Traditionally, cancer chemotherapy has been administered parentally in a specialized oncology clinic under relatively controlled environment. The recent introduction of new oral anticancer agents allows administration to take place outside these controlled settings such as in patient homes, rehabilitation centers, assisted living facilities, and nursing homes.,,, This paradigm shift has put greater responsibility for medication adherence and safe handling on patients and caregivers. The International Society for Pharmacoeconomics and Outcomes Research has defined adherence as synonymous with compliance, i.e., “the degree or extent of conformity to the recommendations about day-to-day treatment by the provider with respect to the timing, dosage, and frequency” for “the duration of time from the initiation of the medication to discontinuation of therapy.”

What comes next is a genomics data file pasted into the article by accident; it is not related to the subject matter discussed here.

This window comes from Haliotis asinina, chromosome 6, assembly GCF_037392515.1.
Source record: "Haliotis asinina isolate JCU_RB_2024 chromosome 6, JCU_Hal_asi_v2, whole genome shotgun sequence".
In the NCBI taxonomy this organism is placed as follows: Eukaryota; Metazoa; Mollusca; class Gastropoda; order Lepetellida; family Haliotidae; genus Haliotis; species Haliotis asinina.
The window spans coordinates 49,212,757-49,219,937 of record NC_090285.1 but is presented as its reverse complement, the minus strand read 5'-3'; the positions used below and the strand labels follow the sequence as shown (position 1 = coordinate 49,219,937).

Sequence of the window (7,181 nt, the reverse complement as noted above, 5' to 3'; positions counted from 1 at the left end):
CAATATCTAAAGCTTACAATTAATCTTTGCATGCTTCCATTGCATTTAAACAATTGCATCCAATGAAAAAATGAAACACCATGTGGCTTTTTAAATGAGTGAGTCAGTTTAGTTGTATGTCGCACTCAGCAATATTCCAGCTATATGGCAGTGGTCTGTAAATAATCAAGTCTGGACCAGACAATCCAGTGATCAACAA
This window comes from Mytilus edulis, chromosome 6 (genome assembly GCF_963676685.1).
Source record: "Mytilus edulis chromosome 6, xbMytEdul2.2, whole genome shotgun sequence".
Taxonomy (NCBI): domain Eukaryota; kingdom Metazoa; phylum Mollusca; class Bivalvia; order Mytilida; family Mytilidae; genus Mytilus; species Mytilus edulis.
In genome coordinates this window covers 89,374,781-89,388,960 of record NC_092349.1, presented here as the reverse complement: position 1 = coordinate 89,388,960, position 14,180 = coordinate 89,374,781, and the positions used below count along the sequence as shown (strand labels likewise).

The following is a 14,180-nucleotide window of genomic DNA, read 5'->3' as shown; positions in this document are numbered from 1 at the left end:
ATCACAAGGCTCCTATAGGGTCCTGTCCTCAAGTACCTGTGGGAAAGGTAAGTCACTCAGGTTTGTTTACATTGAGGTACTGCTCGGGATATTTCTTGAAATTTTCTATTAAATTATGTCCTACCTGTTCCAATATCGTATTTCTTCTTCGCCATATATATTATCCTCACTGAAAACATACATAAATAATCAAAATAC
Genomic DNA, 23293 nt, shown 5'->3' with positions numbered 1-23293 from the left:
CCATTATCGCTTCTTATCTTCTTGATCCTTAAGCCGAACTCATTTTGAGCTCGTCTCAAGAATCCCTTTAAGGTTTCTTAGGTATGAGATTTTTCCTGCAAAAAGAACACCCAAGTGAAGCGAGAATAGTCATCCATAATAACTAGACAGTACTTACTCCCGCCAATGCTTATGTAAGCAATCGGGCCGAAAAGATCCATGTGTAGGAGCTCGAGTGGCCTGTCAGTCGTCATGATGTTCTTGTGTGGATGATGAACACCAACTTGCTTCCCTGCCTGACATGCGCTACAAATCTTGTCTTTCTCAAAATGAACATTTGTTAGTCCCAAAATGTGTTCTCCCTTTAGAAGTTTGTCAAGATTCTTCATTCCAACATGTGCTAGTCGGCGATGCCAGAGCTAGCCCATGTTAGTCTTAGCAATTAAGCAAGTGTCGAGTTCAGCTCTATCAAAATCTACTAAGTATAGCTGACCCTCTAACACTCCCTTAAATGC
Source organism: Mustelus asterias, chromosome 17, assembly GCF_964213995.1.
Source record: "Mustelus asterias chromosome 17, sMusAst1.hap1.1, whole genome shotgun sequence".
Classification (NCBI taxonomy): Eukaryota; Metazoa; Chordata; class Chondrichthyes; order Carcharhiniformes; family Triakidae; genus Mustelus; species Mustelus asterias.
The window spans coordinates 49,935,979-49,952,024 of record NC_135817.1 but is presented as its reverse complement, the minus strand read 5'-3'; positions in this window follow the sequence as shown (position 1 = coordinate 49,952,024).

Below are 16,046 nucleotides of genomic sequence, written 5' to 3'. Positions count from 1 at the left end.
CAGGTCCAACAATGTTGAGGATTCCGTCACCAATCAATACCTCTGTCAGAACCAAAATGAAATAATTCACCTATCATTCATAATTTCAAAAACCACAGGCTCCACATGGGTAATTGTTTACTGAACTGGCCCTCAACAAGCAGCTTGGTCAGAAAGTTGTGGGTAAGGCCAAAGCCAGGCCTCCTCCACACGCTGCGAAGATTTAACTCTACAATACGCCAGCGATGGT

Adherence with oral agents for cancer treatment is essential for optimal outcomes; however, studies focused on oral chemotherapy showed adherence ranging between 14% and 100%. Medication adherence is complex and dynamic process that involved with multiple factors and is an individual patient behavior that is difficult to objectively measure, monitor, and improve. Therefore, it may be greatest barrier to effective use of new oral agents if cancer care team fails to consider this potential, serious obstacle.,, A patient is considered to be nonadherent if he or she misses doses, takes additional doses to those prescribed, or takes doses either in the wrong quantity or at the wrong time.